Harsh sentences for juvenile crimes don’t make it less likely that a person will be convicted of a violent crime when they grow into adults, according to a new study in which academic economists looked at data from Louisiana.
In fact, judges getting tough with kids actually increases the chances that they’d be found guilty of drug offenses by age 25, the study found.
Economic researchers at University of California Riverside and the University of Louisiana also found that tough juvenile sentences do make it less likely that young people will be convicted of property crimes by the time they hit 25 years old. However, the younger the child was when sent to juvenile lockup, the less likely they were to graduate from high school. For older youth, graduation rates were unchanged by the experience, the study found.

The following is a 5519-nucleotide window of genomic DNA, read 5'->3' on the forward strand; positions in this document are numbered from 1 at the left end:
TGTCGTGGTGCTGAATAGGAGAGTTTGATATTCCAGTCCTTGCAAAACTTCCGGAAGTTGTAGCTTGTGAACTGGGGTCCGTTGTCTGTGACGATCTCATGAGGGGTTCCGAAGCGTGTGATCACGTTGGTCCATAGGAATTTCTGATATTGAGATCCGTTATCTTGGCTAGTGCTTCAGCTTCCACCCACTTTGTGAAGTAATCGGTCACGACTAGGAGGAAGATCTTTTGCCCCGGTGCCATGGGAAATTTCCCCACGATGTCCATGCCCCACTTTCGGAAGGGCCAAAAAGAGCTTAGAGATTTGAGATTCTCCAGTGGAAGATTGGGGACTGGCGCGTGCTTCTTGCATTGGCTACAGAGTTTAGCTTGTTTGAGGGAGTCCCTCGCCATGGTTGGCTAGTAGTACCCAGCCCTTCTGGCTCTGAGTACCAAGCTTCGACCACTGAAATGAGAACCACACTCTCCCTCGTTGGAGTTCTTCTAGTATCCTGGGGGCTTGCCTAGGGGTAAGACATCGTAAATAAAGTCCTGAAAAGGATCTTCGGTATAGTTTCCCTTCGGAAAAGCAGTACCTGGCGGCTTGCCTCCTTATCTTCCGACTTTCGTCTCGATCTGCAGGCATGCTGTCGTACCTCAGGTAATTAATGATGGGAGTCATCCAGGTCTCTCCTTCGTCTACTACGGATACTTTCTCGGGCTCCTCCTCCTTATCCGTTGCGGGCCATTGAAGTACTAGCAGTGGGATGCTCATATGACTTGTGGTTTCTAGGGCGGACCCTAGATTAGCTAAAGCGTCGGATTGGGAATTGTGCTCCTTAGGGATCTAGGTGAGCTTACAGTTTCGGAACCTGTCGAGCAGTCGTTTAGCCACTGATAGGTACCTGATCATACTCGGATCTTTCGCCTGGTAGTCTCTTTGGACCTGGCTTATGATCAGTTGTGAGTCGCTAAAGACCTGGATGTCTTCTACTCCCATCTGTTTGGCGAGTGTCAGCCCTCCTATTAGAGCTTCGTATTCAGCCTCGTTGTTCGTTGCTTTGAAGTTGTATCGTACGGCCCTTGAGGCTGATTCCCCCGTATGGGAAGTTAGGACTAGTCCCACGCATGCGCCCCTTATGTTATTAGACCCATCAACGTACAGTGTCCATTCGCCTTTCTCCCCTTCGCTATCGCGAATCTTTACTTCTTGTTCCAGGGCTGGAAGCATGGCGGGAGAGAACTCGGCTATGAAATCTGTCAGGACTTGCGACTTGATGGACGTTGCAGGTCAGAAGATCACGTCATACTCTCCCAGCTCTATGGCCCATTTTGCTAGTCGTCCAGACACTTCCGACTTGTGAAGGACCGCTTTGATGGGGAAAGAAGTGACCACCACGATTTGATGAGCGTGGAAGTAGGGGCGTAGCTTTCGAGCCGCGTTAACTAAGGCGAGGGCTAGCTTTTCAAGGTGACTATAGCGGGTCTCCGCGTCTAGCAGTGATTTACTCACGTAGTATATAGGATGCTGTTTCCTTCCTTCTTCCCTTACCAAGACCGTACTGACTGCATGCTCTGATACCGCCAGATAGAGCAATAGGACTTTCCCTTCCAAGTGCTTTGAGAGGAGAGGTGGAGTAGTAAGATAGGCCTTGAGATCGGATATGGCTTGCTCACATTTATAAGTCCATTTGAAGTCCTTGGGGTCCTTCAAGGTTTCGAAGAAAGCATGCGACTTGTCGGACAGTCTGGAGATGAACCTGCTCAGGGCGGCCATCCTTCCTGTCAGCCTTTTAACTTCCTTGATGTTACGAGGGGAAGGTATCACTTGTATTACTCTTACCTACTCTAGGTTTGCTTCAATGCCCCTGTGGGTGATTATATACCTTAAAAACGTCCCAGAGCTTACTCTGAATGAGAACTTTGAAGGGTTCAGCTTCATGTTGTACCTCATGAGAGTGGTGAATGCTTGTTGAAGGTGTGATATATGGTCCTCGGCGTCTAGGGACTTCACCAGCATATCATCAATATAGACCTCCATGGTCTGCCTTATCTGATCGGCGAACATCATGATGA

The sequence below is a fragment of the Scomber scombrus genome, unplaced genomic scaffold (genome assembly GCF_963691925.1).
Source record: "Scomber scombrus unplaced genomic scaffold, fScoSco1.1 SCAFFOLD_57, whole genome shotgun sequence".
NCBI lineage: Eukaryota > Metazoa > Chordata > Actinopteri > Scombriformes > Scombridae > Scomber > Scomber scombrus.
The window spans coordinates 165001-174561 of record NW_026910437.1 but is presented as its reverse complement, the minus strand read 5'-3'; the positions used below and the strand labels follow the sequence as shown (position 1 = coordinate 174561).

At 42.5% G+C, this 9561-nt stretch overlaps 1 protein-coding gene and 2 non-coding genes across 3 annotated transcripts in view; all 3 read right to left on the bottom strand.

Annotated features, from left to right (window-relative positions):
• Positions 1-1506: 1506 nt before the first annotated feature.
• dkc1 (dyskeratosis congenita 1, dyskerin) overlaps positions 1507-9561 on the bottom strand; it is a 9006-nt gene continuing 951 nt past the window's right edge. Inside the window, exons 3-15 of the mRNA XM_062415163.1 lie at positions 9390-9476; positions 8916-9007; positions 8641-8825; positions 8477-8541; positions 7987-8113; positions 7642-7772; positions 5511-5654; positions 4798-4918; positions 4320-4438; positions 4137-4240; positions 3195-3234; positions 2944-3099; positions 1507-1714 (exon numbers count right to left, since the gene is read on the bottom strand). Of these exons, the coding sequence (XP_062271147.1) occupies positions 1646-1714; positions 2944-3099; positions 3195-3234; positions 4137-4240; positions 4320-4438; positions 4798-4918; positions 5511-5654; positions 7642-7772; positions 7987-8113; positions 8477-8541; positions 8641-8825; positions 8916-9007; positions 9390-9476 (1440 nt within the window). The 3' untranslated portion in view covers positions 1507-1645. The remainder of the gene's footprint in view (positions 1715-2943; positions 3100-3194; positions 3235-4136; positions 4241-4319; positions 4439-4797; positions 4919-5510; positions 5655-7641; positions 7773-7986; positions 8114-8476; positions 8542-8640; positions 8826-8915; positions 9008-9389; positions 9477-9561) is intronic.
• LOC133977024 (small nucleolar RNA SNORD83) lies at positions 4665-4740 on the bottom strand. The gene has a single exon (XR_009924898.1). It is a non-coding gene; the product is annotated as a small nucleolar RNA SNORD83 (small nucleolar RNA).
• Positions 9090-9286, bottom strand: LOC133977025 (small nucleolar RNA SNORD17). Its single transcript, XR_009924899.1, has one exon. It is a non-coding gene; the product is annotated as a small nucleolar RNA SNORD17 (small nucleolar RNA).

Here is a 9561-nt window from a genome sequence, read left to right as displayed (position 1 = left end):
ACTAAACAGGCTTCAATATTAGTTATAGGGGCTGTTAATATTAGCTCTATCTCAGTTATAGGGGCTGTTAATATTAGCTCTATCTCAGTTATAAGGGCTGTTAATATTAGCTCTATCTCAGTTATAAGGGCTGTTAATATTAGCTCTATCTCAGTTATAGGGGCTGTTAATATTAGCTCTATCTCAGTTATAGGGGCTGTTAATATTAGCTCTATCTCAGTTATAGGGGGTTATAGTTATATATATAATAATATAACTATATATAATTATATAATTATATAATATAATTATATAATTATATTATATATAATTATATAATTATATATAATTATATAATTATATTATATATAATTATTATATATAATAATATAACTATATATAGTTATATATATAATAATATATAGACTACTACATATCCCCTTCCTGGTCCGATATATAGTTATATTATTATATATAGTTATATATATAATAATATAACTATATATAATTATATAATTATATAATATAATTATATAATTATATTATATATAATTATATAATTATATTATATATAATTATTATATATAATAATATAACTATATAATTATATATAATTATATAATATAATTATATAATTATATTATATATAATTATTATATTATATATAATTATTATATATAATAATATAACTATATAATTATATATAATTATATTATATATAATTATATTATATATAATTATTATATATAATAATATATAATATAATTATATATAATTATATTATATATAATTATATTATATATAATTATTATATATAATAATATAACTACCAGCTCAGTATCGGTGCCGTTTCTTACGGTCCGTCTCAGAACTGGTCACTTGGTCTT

The paper, titled “Juvenile punishment, high school graduation, and adult crime: evidence from idiosyncratic judge harshness,” appeared recently in the Review of Economics and Statistics.
The mixed results, the researchers concluded, make it “difficult to make a firm policy recommendation. That said, reducing time spent in prison in conjunction with making better rehabilitation programs available (and perhaps mandatory) as part of nonincarceration punishment may produce welfare-improving outcomes for marginal convicted juveniles.”